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For Immediate Release: Thursday, November 15, 2012

Finalists of air pollution sensor challenge announced

Four finalists have been selected in the My Air, My Health Challenge, sponsored by the National Institutes of Health (NIH) and its challenge partners. Each finalist will receive $15,000, and will transform their designs to measure air pollutants and related physiological measurements into working systems. One overall winner will receive a cash award of $100,000 to be announced in June 2013.

The competition was created to spur the development of personal devices used to gather and integrate health and air quality data that is usable and meaningful to long-term health outcomes. In addition to NIH’s National Institute of Environmental Health Sciences (NIEHS), sponsorship for the challenge comes from the U.S. Environmental Protection Agency and the U.S. Department of Health and Human Services Office of the National Coordinator for Health Information Technology.

Since the announcement of the challenge in June, individuals and teams have submitted designs for wearable sensors that take into account the possible links between airborne pollutants and health measurements, such as heart rate and breathing. This first phase of the challenge attracted more than 500 participants and dozens of solution submissions.

"Now comes the exciting part, where ideas are turned into working prototypes," said David Balshaw, Ph.D., NIEHS program administrator. "The hope for these kinds of devices is that researchers, communities, and physicians can ultimately better understand the connection between environmental exposures and health."

The My Air, My Health Challenge finalists are:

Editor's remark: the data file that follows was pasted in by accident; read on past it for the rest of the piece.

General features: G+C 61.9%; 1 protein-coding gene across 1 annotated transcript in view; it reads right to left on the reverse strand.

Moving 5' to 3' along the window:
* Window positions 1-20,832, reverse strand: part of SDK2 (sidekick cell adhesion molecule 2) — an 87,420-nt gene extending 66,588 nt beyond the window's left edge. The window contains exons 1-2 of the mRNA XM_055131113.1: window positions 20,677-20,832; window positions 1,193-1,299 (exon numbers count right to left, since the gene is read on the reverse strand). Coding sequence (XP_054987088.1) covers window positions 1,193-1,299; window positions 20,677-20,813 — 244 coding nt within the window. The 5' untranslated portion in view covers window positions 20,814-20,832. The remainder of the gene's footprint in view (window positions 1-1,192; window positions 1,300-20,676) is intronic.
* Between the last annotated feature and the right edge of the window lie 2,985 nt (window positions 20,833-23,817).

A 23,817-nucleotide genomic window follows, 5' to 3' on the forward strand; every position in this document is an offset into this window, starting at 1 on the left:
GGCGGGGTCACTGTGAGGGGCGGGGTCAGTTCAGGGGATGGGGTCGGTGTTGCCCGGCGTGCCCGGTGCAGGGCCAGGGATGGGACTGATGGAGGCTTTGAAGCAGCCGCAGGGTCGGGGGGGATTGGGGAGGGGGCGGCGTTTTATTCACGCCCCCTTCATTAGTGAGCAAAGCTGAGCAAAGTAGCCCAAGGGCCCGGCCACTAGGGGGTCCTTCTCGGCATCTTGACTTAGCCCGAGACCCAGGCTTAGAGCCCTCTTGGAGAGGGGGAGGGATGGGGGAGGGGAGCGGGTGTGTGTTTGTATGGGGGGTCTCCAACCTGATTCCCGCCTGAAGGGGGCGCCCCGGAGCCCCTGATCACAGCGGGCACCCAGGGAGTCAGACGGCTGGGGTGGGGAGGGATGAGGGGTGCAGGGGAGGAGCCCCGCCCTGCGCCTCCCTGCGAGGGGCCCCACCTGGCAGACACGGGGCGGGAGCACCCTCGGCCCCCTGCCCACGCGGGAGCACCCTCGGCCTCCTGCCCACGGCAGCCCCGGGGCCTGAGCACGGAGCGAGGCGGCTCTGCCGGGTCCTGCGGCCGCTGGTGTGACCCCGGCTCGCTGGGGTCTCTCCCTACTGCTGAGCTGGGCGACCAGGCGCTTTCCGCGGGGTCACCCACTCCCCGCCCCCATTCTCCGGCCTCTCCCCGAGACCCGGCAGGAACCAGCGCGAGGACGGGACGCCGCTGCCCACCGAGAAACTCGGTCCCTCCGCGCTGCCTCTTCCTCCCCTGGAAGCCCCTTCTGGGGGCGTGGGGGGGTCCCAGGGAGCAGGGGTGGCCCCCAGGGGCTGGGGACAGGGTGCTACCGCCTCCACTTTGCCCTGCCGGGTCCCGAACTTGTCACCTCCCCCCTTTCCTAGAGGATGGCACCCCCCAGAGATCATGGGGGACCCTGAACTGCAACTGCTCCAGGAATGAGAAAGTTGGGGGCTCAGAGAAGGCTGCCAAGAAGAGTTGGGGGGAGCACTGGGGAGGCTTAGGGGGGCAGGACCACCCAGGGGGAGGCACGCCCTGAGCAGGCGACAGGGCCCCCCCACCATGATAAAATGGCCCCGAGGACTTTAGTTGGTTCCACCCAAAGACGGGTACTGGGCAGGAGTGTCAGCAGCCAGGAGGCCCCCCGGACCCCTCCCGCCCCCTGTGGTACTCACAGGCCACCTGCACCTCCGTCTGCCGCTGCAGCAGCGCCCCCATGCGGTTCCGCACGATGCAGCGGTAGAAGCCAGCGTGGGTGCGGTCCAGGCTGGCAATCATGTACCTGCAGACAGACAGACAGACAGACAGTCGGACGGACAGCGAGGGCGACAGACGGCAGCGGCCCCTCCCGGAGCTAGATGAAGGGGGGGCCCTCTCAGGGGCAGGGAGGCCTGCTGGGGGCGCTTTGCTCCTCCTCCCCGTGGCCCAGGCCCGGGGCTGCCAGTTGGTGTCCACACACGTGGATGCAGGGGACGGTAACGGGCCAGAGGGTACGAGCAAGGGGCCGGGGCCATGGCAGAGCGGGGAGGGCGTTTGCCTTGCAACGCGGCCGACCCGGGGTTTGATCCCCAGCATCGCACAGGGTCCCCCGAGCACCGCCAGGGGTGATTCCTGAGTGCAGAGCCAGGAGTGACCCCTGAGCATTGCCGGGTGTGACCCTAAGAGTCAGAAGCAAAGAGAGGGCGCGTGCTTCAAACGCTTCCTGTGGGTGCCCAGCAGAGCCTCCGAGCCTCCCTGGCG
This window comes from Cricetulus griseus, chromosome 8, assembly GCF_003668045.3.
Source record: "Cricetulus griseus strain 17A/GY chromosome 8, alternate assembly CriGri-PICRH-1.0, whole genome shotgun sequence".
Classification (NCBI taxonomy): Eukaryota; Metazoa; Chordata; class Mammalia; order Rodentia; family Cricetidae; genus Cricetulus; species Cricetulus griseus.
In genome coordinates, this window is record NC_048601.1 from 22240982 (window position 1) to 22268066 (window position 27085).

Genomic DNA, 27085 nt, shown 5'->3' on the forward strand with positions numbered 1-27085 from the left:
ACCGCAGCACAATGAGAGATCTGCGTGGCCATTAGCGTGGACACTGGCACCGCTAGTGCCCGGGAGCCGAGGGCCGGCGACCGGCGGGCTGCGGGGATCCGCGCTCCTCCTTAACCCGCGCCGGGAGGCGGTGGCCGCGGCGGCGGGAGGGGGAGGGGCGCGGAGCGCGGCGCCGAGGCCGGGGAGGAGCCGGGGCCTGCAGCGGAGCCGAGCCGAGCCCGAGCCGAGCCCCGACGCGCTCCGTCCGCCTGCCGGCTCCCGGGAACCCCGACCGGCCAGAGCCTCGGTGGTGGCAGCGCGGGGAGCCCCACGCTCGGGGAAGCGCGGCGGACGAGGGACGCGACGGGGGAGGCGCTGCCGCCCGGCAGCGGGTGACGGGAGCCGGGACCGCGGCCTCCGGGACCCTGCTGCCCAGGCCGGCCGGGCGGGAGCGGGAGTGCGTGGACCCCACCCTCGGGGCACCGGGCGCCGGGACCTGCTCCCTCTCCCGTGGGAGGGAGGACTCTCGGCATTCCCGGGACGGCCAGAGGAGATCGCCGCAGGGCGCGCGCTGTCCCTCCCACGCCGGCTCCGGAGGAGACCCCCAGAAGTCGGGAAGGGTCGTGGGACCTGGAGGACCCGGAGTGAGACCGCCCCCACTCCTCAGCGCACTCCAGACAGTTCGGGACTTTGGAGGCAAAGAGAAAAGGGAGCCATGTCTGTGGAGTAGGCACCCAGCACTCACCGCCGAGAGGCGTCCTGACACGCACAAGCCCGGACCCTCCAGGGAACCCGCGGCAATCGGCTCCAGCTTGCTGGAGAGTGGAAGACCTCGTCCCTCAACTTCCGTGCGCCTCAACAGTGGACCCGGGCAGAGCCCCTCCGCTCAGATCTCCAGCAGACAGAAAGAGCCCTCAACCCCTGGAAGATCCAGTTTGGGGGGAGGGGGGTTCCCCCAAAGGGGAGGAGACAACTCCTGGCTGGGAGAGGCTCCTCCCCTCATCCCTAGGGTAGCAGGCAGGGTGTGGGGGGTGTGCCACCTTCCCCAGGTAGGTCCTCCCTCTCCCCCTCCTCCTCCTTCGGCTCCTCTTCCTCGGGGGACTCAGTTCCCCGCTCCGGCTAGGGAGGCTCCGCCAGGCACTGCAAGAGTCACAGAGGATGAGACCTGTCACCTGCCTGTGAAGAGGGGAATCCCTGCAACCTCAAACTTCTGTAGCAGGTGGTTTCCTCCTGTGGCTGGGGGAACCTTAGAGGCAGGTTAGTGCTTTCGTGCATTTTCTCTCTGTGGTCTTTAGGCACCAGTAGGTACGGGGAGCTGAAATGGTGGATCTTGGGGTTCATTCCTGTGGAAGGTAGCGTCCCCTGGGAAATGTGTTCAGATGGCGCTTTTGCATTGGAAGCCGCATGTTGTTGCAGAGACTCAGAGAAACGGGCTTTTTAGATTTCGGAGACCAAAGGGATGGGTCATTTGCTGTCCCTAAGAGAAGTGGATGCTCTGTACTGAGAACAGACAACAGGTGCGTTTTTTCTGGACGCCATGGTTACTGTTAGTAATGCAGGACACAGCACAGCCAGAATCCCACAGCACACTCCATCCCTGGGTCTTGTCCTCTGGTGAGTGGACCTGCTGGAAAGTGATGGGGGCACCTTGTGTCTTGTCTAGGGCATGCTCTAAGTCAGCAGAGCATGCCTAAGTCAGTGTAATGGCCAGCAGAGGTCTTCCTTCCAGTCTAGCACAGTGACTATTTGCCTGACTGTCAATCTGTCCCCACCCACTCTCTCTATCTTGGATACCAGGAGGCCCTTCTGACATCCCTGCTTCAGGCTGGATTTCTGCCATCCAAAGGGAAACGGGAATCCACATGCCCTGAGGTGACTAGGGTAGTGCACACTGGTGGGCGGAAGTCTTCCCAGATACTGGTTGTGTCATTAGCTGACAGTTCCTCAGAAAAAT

Finalists Location Project Description
Guy Shechter, Ph.D.
Mark Aloia, Ph.D.
Johan Marra, Ph.D.
Arpana Sali
Ronald Wolf, Ph.D.
from Philips Healthcare

Andover, Mass. Linking exposure to ultrafine particulates with exacerbations of chronic obstructive pulmonary disease through measurement of vital signs and respiratory function.
Michael Heimbinder, HabitatMap
Michael Taylor, Carnegie Mellon University
Carlos Restrepo, Ph.D., New York University
George Thurston, Sc.D., New York University

Brooklyn, N.Y. Using an integrated system to link exposure to carbon monoxide and fine particulate matter with heart rate variability and blood oxygen levels.
Gabrielle Savage Dockterman, Angel Devil Productions
Dot Kelly, Shearwater Design
David Kuller, AUX

Carlisle, Mass. Integrating sensors for multiple airborne pollutants with sensors for heart rate, breathing rate, and physical activity into fitness clothing for athletes.
Aaron Hechmer El Cerrito, Calif. Integrating modular air quality sensors, audio based spirometry, health assessment games, and biomarkers via an infrastructure that promotes sharing of health information.

In addition, Rajiv Totlani of Frisco, Texas, and Peter Sotory of Raleigh, N.C., were selected as honorable mentions.

NIEHS supports research to understand the effects of the environment on human health and is part of NIH. For more information on environmental health topics, visit http://www.niehs.nih.gov. Subscribe to one or more of the NIEHS news lists to stay current on NIEHS news, press releases, grant opportunities, training, events, and publications.

About the National Institutes of Health (NIH): NIH, the nation's medical research agency, includes 27 Institutes and Centers and is a component of the U.S. Department of Health and Human Services. NIH is the primary federal agency conducting and supporting basic, clinical, and translational medical research, and is investigating the causes, treatments, and cures for both common and rare diseases. For more information about NIH and its programs, visit www.nih.gov.

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This page last reviewed on May 30, 2013

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